Physical Chemistry Exam 2

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a thermodynamic quantity equivalent to the total heat content of a system.
Molar Heat Capacity
The amount of (heat) energy necessary to raise the temperature of one mole of a substance by 1K
Internal Pressure (πT)
a measure of how the internal energy of a system changes when it expands or contracts at constant temperature. For an ideal gas, this equals 0
First Law of Thermodynamics
Energy cannot be created or destroyed
Plot an adiabat in P-V (molar volume) space?
Plot an adiabat in T- V (molar volume) space?
Molar Heat Capacity for Ideal Gas, Solid and Liquids, and Ideal Monatomic
Ideal Gas: Cp-Cv=R
Solids and Liquids: Cp = approximately Cv
Ideal Monatomic: U = 3/2 RT
Cp= 5/2R Cv= 3/2R
Extent of Reaction ξ “xi” (moles)
The extent to which a reaction proceeds
Positive if in forward reaction
Negative if in reverse reaction
How to find Limiting Reagents with Extent of Reaction
1. Find ξLR for every reactant
2. Pick the smallest ξLR
3. ni= 0 (because LR will be 0) = ni,o + Vi ξLR
Limiting Reagent
The compound that gets completely consumed in the reaction
Enthalpy of Reaction
The amount of heat released or absorbed when a mole of matter is transformed by a chemical reaction at Standard State Conditions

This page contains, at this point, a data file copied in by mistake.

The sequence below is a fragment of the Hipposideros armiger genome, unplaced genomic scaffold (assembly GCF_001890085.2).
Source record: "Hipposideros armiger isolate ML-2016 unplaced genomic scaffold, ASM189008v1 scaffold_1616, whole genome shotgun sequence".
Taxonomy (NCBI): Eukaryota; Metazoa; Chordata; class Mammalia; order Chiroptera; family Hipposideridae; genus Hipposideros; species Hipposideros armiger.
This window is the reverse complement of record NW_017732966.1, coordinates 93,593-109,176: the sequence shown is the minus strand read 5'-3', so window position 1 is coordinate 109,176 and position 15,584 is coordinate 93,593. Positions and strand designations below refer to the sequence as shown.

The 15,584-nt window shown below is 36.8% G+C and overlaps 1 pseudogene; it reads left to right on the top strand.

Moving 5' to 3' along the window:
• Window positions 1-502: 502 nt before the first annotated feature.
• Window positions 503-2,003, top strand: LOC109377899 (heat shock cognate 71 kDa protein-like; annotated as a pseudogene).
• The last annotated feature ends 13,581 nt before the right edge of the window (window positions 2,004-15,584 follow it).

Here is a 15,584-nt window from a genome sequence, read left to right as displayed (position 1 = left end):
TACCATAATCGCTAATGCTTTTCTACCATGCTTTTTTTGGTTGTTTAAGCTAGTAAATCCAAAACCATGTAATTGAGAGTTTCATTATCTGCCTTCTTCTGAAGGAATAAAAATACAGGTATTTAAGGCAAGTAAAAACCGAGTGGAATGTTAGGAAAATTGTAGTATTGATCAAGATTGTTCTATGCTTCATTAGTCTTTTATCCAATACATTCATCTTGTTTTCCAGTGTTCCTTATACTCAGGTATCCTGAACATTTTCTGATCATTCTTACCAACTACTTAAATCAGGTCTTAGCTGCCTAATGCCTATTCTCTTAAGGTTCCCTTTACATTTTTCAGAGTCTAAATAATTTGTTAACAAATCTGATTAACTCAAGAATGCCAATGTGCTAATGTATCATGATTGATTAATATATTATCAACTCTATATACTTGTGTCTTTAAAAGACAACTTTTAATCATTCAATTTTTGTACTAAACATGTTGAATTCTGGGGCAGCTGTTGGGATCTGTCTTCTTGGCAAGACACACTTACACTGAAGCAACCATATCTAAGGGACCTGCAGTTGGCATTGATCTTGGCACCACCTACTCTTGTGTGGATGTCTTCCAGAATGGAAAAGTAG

Standard State Conditions (°)
*Temperature isn’t part of SSC
Liquids: pure at 1 bar pressure
Solids: pure at 1 bar pressure
Gases: ideal at 1 bar pressure (No interactions between molecules)
Solutions: ideal solutions with 1 molality at 1 bar pressure (All interactions are the same)
Molarity vs Molality
Molarity = moles solute/liters of solution
Easier to do, temperature dependent

Molality= moles of solute/kg of solvent
Temperature independent

species is dissociated as ions in solution
species does not dissociate further into ions
∆rH Reaction
Reactants –> Products (exo/endo)
∆fH Formation
Elements –> 1 mole of compound (exo/endo) (majority is exo)
∆fusH Fusion
Solid –> Liquid (endo)
∆freH Freezing
Liquid –> Solid (exo)
∆vapH Vaporization
Liquid –> Gas (endo)
∆conH Condensation
Gas –> Liquid (exo)
∆subH Sublimation
Solid –> Gas (endo)
∆depH Deposition
Gas –> Solid (exo)
∆trsH Transition
Phase α –> Phase β (both exo and endo)
∆mixH Mixing
Pure Substances –> Mixture (both exo and endo)
∆solH Solution or Solvation
Solute and Solvent –> Solution (both exo and endo)
∆cH Combustion